ďYou havenít told her youíre in love with her.Ē Cresswell unfolded his arms and leaned forward. ďYou donít need to answer that. I have no right, nor any intention, of interfering in your personal life or the personal lives of any of my staff. I will, however, take the liberty of saying this much: you are most definitely in love with Colonel MacKenzie. Whether you know it, or admit it to yourself, or anyone else, I donít want to know, but I will give you this small piece of advice. Women like that do not come along every day, and if you donít tell her how you feel, and what you want soon, youíll wake up one day and find yourself too old for the dream.Ē Cresswell sat back in his chair.
ďIíll expect a report on MacKenzieís condition by Friday, along with when we can expect you back on full duty.Ē
ďAye, aye, sir.Ē
ďIs there any reason why you or she could not do some minor case review in the meantime?Ē
ďNo, sir. Weíve been playing a lot of scrabble. I think the Colonel would appreciate a chance to do some real work.Ē
ďVery well, Iíll have some cases delivered to the Colonelís apartment sometime this afternoon.Ē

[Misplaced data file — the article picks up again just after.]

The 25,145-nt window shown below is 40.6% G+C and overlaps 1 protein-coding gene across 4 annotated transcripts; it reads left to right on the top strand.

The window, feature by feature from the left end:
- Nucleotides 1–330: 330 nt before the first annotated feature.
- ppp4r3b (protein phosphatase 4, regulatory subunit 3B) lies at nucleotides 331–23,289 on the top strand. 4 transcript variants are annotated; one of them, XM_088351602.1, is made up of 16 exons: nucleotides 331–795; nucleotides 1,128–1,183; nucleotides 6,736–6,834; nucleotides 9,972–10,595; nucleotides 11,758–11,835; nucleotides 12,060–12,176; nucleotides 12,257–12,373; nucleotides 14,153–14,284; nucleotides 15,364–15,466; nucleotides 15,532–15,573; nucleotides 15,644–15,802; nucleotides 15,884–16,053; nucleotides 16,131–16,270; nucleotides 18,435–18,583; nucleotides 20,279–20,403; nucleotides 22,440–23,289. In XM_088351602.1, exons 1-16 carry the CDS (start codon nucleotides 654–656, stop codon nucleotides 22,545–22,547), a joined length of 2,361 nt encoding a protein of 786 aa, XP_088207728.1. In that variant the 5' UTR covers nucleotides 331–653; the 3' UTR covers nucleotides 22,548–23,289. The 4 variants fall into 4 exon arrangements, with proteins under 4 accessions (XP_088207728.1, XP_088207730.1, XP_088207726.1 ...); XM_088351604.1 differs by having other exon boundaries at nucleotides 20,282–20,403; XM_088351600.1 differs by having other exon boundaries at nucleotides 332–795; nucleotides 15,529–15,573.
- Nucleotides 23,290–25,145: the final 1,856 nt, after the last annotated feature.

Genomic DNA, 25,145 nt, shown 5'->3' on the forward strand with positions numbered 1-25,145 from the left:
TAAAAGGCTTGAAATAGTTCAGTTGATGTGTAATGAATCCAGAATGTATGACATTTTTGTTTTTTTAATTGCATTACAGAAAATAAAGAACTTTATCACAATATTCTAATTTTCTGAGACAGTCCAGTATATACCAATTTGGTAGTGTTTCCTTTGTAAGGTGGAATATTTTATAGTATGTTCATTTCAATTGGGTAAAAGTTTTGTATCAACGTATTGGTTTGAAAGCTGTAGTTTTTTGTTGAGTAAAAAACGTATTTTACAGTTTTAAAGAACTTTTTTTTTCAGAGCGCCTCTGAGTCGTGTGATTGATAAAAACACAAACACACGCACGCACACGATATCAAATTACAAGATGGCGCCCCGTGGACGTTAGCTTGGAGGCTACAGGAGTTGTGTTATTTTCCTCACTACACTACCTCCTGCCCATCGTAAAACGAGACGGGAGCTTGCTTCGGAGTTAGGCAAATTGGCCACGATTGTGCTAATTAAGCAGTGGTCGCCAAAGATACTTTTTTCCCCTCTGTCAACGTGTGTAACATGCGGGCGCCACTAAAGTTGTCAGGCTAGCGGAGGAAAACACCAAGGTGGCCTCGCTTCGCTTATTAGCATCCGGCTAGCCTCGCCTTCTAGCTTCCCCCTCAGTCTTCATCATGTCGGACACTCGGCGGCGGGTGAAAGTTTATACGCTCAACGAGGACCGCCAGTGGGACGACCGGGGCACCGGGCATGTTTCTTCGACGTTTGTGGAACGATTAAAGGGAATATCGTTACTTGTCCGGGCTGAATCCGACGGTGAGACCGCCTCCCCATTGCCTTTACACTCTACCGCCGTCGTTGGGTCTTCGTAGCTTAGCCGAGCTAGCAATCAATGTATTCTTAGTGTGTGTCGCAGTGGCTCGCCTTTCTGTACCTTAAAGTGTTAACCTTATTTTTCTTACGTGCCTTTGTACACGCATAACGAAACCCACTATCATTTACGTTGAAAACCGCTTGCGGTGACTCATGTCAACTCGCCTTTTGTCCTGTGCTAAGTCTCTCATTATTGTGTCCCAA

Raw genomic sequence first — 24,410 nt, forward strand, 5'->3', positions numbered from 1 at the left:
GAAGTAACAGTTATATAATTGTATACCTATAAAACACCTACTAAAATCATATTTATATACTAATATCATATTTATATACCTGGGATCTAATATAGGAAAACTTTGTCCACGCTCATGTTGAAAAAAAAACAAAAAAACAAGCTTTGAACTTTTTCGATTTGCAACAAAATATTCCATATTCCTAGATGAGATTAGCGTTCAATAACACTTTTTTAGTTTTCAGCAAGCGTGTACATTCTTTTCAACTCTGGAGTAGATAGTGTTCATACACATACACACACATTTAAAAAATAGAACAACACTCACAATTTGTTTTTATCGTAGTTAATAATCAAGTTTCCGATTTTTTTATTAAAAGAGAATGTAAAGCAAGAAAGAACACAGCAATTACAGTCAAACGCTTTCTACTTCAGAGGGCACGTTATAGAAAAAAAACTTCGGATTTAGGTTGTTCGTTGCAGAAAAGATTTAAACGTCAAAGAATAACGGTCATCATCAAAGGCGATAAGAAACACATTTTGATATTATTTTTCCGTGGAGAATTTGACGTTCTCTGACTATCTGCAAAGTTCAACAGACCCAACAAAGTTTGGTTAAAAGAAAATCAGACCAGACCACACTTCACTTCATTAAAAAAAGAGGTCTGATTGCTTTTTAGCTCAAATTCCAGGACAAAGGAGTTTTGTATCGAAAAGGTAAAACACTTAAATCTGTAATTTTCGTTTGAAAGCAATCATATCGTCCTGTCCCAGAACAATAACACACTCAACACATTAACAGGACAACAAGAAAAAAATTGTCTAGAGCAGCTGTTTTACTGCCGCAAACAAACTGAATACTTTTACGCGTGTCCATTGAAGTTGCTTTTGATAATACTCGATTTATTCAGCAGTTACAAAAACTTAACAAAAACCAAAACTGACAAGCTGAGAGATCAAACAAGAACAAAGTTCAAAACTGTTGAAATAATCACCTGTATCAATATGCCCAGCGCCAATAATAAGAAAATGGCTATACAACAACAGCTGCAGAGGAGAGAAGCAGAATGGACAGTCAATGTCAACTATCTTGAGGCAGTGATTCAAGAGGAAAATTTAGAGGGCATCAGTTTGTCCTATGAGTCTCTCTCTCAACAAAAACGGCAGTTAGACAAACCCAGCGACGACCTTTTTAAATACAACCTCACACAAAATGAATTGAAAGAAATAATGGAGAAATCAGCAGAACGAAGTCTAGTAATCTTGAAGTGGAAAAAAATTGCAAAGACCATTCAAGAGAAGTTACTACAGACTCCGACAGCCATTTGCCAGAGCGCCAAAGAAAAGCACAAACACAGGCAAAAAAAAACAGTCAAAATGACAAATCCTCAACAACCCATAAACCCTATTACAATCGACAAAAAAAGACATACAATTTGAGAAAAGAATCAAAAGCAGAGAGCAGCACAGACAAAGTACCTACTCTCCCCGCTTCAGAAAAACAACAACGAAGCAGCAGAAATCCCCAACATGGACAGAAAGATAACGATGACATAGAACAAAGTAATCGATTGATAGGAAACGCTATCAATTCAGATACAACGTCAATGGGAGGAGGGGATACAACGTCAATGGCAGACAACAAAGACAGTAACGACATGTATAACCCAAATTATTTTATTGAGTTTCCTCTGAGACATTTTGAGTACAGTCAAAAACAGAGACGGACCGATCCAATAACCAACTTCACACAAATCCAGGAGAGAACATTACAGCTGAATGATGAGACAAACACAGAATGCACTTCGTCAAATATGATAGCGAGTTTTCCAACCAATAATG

ďYes, sir. Thank you, sir.Ē Harm was eternally grateful that this inquisition into his and Macís personal lives was over so quickly.
ďDismissed,Ē Cresswell ordered gruffly.
ďAye, sir.Ē Harm stood up and hurried to exit the room.
ďOh, and Commander?Ē
ďYes, sir?Ē Harm reluctantly turned to face the General.
ďRemember everything I told you. Give it some serious thought, and make sure Iím not the last to know when you figure it all out.Ē Cresswell looked back down at a stack of papers on his desk. He was sure he couldnít possibly be the only person to have given Rabb that particular advice. Almost losing the woman you love can sometimes be just the catalyst a stubborn man needs, along with a little prodding from his boss. Maybe this time Rabb was finally scared enough to do something about his feelings for MacKenzie. There was no doubt in Cresswellís mind that their feelings were a two-way street.